When Fur and Feather Meet

When Fur and Feather Meet

Striped skunks and cottontail rabbits are common visitors to farms across the country. They also frequent riparian areas and wetlands that are home to many waterfowl species. Normally, this wouldn’t be much cause for concern. Yet, recently National Wildlife Research Center (NWRC) scientists have discovered that skunks and cottontails can become infected with and shed some avian influenza viruses—making them potential carriers of the viruses to areas near commercial and backyard poultry farms.

“When wildlife and poultry interact and both can carry and spread a potentially damaging agricultural pathogen, it’s cause for concern,” notes NWRC research wildlife biologist Jeff Root.

Root is one of several NWRC researchers studying the role wild mammals may play in the spread of avian influenza viruses. In experiments with captive striped skunks, cottontail rabbits, and mallards, Root discovered that skunks and cottontails indirectly transmitted low pathogenic avian influenza (LPAI) A virus to mallards.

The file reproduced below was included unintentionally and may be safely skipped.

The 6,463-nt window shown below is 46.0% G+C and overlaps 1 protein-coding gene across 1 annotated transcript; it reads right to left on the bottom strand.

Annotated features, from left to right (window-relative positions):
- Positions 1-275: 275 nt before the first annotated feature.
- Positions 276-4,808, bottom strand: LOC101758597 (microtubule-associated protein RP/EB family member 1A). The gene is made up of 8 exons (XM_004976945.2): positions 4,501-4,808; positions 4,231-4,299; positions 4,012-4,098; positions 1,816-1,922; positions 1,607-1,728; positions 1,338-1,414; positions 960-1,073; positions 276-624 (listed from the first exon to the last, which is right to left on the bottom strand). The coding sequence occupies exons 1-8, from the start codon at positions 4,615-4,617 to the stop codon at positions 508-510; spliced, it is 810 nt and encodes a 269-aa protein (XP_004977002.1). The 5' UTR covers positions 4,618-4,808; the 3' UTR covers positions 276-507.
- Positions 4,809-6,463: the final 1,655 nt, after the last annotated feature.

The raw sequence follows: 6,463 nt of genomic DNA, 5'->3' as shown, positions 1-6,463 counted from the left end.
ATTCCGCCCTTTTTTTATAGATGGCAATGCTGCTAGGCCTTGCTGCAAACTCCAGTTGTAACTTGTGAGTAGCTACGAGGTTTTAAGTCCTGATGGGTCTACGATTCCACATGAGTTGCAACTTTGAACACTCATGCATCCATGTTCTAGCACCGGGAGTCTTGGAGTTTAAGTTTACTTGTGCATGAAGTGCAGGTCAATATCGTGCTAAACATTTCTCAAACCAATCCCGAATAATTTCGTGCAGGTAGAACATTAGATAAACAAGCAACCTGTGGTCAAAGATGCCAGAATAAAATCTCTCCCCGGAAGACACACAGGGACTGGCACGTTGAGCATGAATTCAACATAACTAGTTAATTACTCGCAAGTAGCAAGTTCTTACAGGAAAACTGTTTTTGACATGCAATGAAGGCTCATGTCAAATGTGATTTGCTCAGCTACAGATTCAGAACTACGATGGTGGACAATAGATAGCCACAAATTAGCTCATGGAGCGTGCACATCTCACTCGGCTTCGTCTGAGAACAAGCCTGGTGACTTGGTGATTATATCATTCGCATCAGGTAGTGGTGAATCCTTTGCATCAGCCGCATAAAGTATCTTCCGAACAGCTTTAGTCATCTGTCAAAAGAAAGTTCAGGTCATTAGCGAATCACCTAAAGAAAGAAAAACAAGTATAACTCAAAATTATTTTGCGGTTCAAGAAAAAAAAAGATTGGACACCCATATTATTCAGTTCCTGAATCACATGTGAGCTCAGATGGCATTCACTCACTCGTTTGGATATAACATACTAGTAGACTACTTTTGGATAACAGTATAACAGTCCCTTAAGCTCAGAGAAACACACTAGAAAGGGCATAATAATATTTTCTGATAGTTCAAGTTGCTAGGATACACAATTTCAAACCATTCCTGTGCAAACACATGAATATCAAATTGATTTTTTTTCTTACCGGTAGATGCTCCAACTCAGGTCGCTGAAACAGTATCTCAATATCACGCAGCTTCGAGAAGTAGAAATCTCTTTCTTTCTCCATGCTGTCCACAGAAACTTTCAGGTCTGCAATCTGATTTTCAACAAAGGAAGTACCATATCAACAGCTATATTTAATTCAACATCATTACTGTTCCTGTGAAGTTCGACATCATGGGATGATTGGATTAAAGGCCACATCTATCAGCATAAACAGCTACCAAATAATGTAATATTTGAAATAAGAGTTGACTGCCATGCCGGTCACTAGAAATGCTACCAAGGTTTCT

First, striped skunks and cottontail rabbits were inoculated with LPAI. Then, inoculated skunks and uninoculated mallards were housed in “mirrored” pens outfitted with the same items. After several days, the animals switched pens exposing the mallards to potentially LPAI contaminated items in the skunk pens. In a similar experiment, inoculated cottontails were co-housed with uninoculated mallards to determine if the mallards could become infected with LPAI through shared water and food sources. One of the four mallards exposed to the skunk pens and one of the five mallards exposed to the cottontails became infected.

 “Several findings from the experiments are important,” adds Root. “First, skunks and cottontails can acquire and shed LPAI virus. Second, skunk and cottontail behavior impacts where the virus is shed. And third, since mallards must ingest enough virus to become infected, virus transmission is strongly tied to where and when skunks and cottontails shed the virus and whether mallards frequent that space.”

 “We know it is possible for some mammals to spread the LPAI virus, now we need to figure out how likely such spread is occurring in the wild,” concludes Root.

For more information, please contact nwrc@aphis.usda.gov.

 


Complementary Content
${loading}